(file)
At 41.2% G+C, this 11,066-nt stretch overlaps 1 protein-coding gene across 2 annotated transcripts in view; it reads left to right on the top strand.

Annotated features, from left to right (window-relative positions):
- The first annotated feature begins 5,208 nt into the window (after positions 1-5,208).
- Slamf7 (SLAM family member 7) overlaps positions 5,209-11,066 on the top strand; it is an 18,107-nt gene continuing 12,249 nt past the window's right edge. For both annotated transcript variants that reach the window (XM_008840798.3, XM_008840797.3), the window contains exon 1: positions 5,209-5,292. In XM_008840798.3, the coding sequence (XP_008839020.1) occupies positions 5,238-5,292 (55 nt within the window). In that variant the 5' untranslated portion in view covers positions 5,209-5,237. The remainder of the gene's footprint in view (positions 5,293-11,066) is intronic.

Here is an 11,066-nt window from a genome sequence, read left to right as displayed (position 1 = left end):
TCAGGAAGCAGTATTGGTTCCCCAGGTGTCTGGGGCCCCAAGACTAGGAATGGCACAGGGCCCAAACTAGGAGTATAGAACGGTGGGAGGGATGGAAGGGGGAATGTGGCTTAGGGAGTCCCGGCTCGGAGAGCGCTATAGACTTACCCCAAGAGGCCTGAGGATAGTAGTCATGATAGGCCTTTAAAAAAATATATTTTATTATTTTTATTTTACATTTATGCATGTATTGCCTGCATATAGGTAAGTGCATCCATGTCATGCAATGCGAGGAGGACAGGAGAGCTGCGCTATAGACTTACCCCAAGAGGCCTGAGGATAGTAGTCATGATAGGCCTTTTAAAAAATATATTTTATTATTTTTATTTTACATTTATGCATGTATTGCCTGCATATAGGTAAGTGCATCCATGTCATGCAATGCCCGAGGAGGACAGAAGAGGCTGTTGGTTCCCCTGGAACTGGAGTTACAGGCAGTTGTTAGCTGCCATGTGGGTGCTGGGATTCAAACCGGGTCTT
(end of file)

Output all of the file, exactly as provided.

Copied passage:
At 41.2% G+C, this 11,066-nt stretch overlaps 1 protein-coding gene across 2 annotated transcripts in view; it reads left to right on the top strand.

Annotated features, from left to right (window-relative positions):
- The first annotated feature begins 5,208 nt into the window (after positions 1-5,208).
- Slamf7 (SLAM family member 7) overlaps positions 5,209-11,066 on the top strand; it is an 18,107-nt gene continuing 12,249 nt past the window's right edge. For both annotated transcript variants that reach the window (XM_008840798.3, XM_008840797.3), the window contains exon 1: positions 5,209-5,292. In XM_008840798.3, the coding sequence (XP_008839020.1) occupies positions 5,238-5,292 (55 nt within the window). In that variant the 5' untranslated portion in view covers positions 5,209-5,237. The remainder of the gene's footprint in view (positions 5,293-11,066) is intronic.

Here is an 11,066-nt window from a genome sequence, read left to right as displayed (position 1 = left end):
TCAGGAAGCAGTATTGGTTCCCCAGGTGTCTGGGGCCCCAAGACTAGGAATGGCACAGGGCCCAAACTAGGAGTATAGAACGGTGGGAGGGATGGAAGGGGGAATGTGGCTTAGGGAGTCCCGGCTCGGAGAGCGCTATAGACTTACCCCAAGAGGCCTGAGGATAGTAGTCATGATAGGCCTTTAAAAAAATATATTTTATTATTTTTATTTTACATTTATGCATGTATTGCCTGCATATAGGTAAGTGCATCCATGTCATGCAATGCGAGGAGGACAGGAGAGCTGCGCTATAGACTTACCCCAAGAGGCCTGAGGATAGTAGTCATGATAGGCCTTTTAAAAAATATATTTTATTATTTTTATTTTACATTTATGCATGTATTGCCTGCATATAGGTAAGTGCATCCATGTCATGCAATGCCCGAGGAGGACAGAAGAGGCTGTTGGTTCCCCTGGAACTGGAGTTACAGGCAGTTGTTAGCTGCCATGTGGGTGCTGGGATTCAAACCGGGTCTT